I took a design course in college. It was taught by a graduate student, who was fired three-quarters of the way into the semester. Never found out why, but it hasn’t made me feel incredibly confident in the things I learned there.
Regardless, I try and apply the simple principles I learned in that class, as well as things I’ve observed by looking at other book covers. I fiddled around in Inkscape until I’d learned the ropes–or at least some of them. There are plenty of semi-helpful tutorials that can guide you through the things you can’t figure out alone.
I started with a few sketches. Unfortunately, I couldn’t include those here, as they’ve disappeared. They were hideous anyways, and not incredibly interesting, so I think we’ll manage to get along without them.
Once I had some ideas, I got to work in Inkscape. Mind you that my ideas had to be tempered by my abilities. Therefore, a more simple design was essential.
For those who haven’t read Home To Roost, it’s based on a the true story of a chicken my family owned about a decade back. Yes, a whole novel based on a chicken. It’s rather serious, too. Deals with a number of different issues, and has an ending that’s darker than people often expect. Those were all things I wanted captured in the cover art.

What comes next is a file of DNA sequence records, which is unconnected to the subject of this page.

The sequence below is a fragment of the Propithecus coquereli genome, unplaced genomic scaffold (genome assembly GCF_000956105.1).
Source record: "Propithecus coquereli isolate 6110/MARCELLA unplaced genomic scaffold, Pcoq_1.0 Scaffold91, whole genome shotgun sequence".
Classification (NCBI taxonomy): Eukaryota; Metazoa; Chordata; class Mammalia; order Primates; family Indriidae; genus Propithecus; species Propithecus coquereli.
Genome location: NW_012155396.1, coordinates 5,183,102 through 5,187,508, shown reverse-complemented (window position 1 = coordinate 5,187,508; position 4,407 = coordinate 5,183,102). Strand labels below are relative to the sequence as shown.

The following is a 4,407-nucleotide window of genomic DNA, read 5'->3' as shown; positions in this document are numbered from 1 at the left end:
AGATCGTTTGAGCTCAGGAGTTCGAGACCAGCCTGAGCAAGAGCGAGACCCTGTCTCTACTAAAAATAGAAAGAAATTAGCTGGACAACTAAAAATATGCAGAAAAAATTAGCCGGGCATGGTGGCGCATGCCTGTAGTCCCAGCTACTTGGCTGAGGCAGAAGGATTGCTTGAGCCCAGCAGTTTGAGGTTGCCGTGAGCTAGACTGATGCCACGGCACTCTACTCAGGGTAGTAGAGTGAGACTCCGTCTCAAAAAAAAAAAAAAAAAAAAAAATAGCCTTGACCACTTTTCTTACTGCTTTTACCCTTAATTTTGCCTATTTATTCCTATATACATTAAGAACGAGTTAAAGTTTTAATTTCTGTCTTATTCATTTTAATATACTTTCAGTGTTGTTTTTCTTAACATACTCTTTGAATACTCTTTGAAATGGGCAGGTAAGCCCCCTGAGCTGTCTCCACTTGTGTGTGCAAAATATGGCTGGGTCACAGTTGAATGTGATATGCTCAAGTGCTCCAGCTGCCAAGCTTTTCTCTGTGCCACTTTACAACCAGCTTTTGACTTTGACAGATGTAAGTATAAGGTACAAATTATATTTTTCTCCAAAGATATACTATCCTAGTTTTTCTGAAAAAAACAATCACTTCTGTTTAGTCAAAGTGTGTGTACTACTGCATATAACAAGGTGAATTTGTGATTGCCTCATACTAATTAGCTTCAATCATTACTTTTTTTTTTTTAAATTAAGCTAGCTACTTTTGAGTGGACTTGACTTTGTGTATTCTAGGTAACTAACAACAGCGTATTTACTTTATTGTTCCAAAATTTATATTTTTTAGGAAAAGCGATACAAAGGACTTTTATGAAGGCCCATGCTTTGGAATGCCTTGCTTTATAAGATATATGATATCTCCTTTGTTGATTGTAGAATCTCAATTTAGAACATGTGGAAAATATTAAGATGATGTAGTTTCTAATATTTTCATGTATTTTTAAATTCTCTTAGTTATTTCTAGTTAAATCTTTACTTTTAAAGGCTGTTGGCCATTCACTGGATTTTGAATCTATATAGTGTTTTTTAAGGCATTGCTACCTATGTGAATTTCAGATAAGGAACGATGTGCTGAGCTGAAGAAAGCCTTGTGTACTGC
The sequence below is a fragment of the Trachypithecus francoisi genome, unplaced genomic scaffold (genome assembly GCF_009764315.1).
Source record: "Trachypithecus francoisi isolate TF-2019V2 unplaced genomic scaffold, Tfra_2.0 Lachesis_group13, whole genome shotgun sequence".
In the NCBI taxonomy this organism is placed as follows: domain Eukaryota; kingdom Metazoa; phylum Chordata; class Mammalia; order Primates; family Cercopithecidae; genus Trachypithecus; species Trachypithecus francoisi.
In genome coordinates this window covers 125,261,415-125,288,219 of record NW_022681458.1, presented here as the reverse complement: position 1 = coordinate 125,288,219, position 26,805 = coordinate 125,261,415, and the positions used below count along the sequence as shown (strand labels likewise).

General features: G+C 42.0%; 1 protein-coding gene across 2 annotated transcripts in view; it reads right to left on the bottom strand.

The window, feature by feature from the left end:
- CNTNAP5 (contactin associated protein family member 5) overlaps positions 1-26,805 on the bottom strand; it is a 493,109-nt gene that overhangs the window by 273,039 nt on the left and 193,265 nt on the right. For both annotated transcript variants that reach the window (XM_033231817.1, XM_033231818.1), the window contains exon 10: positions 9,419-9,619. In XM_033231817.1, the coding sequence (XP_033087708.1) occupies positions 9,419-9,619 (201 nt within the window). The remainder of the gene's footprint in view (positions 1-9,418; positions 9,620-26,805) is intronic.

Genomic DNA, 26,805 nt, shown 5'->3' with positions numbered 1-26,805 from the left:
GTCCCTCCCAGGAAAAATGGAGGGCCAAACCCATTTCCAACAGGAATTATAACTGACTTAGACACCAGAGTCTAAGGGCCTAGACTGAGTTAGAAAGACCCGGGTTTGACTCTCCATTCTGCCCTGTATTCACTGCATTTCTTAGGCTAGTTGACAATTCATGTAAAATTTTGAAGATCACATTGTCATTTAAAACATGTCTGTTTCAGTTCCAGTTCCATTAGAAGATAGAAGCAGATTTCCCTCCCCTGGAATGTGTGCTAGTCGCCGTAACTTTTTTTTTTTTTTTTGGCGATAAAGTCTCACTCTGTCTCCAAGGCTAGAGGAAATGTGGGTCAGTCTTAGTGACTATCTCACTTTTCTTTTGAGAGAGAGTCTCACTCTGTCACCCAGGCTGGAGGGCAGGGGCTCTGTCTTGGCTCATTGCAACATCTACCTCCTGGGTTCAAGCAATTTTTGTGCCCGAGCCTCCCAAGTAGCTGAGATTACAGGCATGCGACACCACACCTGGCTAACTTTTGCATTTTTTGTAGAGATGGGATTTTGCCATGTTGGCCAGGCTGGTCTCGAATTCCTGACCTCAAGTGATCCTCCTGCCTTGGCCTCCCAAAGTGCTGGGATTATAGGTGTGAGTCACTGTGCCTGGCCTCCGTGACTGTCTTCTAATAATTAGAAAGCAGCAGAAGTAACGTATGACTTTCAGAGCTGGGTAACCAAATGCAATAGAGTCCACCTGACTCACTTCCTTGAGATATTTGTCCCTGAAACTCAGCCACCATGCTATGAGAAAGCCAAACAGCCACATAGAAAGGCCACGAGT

Without much further adieu, below are the different drafts of the cover art for Home To Roost, with a bit of commentary in the captions. They are listed in order of their creation, so as to give you an idea of how it evolved.
So there you have it. The one part of this process I haven’t yet mentioned is my wife. I saved her for last, because she’s the most important. Not every idea she has is golden, just as not every idea I have is any good. But we can bounce ideas between us, shoot down one another’s bad ones, and let the best ones rise to the top.
What do you think? Anybody prefer one of the earlier cover images?
There’s a principle of economics called “Sunk Costs.” The way I understand it is this: even if you put a bunch of time into something, if the end product isn’t going to be worthwhile, then ditch it. This can be painful because of all the time you’ve already invested, which will now essentially go to waste.
Unfortunately, knowing about sunk costs and the math behind it doesn’t make it any less painful.
Earlier this year, I was working on a space opera. I had mixed feelings about it. Writing was going slow in places, but I persevered. I finished it, and then… chucked the whole thing. 120,000 words. But it wasn’t good enough, I won’t publish something that isn’t good enough.
The flaws were too deep for mere editing to get them out, but I plan on coming back and rewriting the story someday. Just not today.
Well, I’m having to scrap something else right now. I’m 30,000 words into a novel, and I realized that I’m telling it the wrong way. I need to change the point of view, get deep into one of my character’s heads, get rid of a bunch of the cast, and then change the tone of the story. Once again, too radical for edits to fix. Just start from the bottom.
It’s painful, but I believe it to be the right call. Time will tell.